• In August, employment in education and health services increased by 147,000 but is 1.5 million below February’s level. Healthcare employment increased by 75,000 over the month, with gains in offices of physicians (+27,000), offices of dentists (+22,000), hospitals (+14,000), and home healthcare services (+12,000). Elsewhere in healthcare, job losses continued in nursing and residential care facilities (-14,000). Employment in private education rose by 57,000 over the month.
  • Employment in transportation and warehousing rose by 78,000 in August, with gains in warehousing and storage (+34,000), transit and ground passenger transportation (+11,000), and truck transportation (+10,000). Employment in transportation and warehousing is down by 381,000 since February.

  • The other services industry added 74,000 jobs in August, reflecting gains in membership associations and organizations (+31,000), repair and maintenance (+29,000), and personal and laundry services (+14,000). Employment in other services is 531,000 lower than in February.
  • Financial activities added 36,000 jobs in August, with most of the growth in real estate and rental and leasing (+23,000). Employment in financial activities is down by 191,000 since February.
  • In August, manufacturing employment rose by 29,000, with gains concentrated in the nondurable goods component (+27,000). Despite gains in recent months, employment in manufacturing is 720,000 below February’s level.
  • Employment in wholesale trade increased by 14,000 in August, reflecting an increase of 9,000 in the nondurable goods component. Wholesale trade employment has declined by 328,000 since February.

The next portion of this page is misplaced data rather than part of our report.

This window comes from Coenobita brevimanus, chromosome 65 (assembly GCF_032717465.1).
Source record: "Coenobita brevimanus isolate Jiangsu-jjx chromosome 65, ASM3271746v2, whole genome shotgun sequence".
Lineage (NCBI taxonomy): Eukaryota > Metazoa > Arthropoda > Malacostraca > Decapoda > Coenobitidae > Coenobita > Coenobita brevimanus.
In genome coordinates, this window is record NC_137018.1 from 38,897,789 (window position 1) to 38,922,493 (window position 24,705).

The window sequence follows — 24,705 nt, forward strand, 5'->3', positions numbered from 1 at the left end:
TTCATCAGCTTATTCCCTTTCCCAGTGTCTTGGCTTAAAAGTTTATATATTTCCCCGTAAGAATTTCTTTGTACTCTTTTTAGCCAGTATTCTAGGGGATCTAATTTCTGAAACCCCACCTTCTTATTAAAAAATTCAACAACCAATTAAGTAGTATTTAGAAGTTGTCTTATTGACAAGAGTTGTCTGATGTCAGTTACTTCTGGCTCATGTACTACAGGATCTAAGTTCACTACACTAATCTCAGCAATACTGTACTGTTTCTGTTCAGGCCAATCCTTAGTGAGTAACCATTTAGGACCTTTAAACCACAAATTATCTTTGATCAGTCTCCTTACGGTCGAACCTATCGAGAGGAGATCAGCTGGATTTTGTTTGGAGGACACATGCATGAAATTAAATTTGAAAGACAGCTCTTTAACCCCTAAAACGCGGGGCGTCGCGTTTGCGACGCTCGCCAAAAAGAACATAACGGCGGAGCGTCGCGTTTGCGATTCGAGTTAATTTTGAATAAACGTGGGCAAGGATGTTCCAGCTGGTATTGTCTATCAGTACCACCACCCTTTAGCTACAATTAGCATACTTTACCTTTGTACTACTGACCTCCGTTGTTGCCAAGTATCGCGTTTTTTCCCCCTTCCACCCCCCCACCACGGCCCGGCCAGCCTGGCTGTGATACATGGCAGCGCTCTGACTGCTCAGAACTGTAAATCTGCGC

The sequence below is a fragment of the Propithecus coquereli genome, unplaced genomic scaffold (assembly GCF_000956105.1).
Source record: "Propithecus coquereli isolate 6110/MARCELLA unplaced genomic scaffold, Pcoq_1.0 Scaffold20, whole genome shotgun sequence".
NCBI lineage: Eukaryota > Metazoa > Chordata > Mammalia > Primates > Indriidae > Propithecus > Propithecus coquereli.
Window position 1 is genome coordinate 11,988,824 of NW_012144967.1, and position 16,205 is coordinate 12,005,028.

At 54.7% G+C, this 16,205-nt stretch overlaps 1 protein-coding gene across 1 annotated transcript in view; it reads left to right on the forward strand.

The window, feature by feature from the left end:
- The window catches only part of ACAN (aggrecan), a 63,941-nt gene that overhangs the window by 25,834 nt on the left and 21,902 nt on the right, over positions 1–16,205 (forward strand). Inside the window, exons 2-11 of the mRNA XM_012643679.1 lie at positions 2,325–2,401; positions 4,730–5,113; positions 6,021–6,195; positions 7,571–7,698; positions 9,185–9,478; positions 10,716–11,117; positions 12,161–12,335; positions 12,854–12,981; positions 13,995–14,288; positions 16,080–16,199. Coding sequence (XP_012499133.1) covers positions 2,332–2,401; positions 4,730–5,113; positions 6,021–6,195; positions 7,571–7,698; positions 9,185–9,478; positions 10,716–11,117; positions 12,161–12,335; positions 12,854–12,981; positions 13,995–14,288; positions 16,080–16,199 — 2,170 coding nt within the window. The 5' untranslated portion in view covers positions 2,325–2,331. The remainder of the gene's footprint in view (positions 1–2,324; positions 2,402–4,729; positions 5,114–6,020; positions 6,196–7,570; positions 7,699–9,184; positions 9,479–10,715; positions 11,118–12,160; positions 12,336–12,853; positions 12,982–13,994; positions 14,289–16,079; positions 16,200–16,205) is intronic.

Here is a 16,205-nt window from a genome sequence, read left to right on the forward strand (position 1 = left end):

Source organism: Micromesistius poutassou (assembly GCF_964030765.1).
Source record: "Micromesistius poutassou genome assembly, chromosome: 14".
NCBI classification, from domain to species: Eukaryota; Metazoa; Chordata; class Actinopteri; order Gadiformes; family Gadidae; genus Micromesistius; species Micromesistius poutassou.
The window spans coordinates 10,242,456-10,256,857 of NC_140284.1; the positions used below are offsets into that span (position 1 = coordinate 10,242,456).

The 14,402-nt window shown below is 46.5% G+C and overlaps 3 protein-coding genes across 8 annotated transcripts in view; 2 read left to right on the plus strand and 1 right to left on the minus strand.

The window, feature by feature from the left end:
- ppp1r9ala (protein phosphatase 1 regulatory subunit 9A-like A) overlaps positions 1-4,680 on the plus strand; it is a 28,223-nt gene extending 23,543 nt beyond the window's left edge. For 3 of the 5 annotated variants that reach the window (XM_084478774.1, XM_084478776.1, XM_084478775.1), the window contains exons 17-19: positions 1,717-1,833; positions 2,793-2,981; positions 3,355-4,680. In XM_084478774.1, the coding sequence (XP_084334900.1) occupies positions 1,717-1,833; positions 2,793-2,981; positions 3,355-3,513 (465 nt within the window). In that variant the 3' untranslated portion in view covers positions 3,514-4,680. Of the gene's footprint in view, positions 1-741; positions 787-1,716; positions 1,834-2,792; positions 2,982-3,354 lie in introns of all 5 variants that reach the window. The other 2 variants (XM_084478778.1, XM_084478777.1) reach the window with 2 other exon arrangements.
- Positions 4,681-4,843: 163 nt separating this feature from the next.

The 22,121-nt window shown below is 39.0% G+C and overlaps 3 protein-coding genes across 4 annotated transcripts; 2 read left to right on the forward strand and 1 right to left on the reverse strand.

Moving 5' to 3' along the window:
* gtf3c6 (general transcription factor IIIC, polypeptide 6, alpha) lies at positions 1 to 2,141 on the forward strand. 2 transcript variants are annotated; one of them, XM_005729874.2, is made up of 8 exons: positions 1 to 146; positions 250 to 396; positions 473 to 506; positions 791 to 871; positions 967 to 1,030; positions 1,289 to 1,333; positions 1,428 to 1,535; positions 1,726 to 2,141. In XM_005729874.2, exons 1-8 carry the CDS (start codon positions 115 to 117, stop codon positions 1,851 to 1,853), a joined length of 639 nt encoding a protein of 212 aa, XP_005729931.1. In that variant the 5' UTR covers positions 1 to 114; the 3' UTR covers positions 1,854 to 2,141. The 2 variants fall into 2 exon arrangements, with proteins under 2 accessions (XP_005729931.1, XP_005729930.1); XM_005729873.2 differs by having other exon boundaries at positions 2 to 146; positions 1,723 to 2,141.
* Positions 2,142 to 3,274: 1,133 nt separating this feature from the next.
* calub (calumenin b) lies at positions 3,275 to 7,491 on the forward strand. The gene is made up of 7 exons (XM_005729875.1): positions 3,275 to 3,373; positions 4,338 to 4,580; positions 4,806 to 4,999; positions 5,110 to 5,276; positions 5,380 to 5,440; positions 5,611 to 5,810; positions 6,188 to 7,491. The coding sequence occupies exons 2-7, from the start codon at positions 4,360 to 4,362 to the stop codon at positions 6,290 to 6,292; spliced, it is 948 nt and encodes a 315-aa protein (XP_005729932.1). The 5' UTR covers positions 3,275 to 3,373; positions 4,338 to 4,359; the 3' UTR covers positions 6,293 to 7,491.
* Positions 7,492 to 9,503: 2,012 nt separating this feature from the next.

• In August, employment changed little in mining, construction, and information.

Veteran Recruiters Weigh In

“We are seeing mostly replacement hires for retiring workers or in some cases backfilling promotions,” said Michael Muczyk, managing partner of Connor Caitlin Talent Solutions. “Growth hires in the chemical, paints & coatings, and pigments have been flat to down with some limited exceptions.”

Related: Companies Planning Big Comeback Post-Pandemic Crisis

“My belief is that the unemployment rate will stagnate until we get ahead of the current pandemic crisis,” Mr. Muczyk said. “If new cases accelerate in the fall then the unemployment rate may surge again. The fact that it’s an election year just adds to the unpredictability to what may happen in late 2020.”

“The latest unemployment report is consistent with what we’re experiencing with clients and candidates in the marketplace,” said Kent Burns, president of Simply Driven Executive Search, a member of the Sanford Rose Associates. “Don’t believe everything you read and hear. The mindset we see is, “Ok, this is how it’s going to be for a while – but we still have to move forward.” My firm had a very strong July, and August 2020 was our best month since August 2019,” he said. “Our clients continue to engage us to recruit talent for them. Companies want to hire, and talent wants to work.”

“Employers are still cautious in the industrial sector, where I play,” said Peter Sweeney, founder and managing partner at Came|Sweeney. “Sure, a senior executive who dies or is fired will be replaced, but new or discretionary initiatives have slowed. I am sure large cap, high growth technology, and to a lesser extent, healthcare and select consumer product companies are less risk averse to discretionary expansion of their workforce.”

Related: 10 Tips for Networking with Executive Recruiters During COVID-19

Contributed by Scott A. Scanlon, Editor-in-Chief; Dale M. Zupsansky, Managing Editor; and Stephen Sawicki, Managing Editor – Hunt Scanlon Media